Some scholars have praised the commitment of African governments to the privatization of state-owned assets and declared them successful reformers, whereas others have bemoaned the capture of market reforms by aggrandizing states or condemned the unsuitability of neo-liberal strategies for poor countries. At the heart of the debate about the implementation and outcome of private sector development lie significant questions about how much and what kind of commitments states have made to transform their economies. To answer these questions, this book operationalized Kenneth Shepsle’s distinction between a motivationally credible commitment and a commitment that is credible in the imperative sense. Conceptually dividing these two aspects of commitment differentiates the moment when governments choose to establish limits to their discretionary authority by adopting new formal institutions from that moment at a future time when structures, rules, and interests act to constrain the state’s ability to act arbitrarily. The distinction recognizes the dynamic, temporal, and processual aspects of an institutional reform as significant as privatization.
Assessing Credible Commitments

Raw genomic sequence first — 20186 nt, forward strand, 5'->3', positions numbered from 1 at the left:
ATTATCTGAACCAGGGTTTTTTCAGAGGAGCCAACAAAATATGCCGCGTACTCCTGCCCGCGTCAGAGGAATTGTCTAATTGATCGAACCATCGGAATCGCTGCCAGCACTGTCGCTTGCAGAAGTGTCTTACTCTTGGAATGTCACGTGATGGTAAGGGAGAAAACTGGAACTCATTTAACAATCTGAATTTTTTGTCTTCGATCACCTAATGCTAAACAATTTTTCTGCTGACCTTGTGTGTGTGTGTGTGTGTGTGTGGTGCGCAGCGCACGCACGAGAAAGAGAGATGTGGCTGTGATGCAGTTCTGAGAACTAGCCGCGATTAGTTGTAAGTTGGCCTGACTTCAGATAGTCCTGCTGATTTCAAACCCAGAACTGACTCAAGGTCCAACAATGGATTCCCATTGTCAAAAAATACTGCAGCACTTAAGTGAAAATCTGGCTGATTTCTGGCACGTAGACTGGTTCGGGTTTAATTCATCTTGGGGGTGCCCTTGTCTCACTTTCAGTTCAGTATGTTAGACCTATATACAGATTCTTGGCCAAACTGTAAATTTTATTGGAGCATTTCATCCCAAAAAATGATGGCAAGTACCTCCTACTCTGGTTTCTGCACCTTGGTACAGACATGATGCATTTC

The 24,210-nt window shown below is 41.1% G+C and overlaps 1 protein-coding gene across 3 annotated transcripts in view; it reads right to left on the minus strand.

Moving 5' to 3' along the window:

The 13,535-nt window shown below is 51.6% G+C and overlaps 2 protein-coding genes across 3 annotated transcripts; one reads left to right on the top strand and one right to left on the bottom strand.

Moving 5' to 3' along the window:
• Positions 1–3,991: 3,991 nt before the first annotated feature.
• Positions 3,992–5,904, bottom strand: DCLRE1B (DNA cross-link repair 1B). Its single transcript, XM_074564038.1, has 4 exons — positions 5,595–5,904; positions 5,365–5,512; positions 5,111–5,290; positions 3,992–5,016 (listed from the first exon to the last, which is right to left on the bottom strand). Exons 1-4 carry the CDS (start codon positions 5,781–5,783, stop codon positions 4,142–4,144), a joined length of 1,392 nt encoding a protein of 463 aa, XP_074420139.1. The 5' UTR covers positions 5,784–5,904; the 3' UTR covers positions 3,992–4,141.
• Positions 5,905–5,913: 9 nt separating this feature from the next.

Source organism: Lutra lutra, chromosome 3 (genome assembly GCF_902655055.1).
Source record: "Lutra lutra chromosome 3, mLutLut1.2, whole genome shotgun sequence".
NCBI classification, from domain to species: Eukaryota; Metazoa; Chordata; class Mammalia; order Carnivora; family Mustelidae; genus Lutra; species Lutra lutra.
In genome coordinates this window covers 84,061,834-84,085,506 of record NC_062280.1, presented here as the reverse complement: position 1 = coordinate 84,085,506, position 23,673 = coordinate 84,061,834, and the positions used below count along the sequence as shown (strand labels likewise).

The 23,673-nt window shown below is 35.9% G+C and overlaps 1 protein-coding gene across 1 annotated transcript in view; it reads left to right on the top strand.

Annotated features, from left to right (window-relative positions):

Reinforcing the theoretical insights offered by the literature on institutions, this book argued that formal institutional arrangements, not governmental reputation or investor beliefs, should constitute the starting point for determining whether governments in developing countries made motivationally credible commitments to build market economies. To isolate that moment when states committed to private sector creation or expansion, I systematically disaggregated key dimensions of the reform process in twenty-seven African countries and identified which formal rules and agencies they adopted. The index revealed that even when the decision to reform was executed in the midst of crisis or driven by exogenous actors such as the World Bank, governments did not embrace a uniform, standard package of neo-liberal prescriptions. Rather, the constitutional revisions, laws, decrees, regulations, and agencies that African governments adopted to withdraw from their economies and create private sectors reflected balanced considerations by states regarding their historical legacies, ideas, and capacities and subtle accommodations to existing and potential partisan coalitions. These results show that institutional choices made by governments in Africa to reform their economies appear neither more, nor less, formulaic than those made by other transitional countries.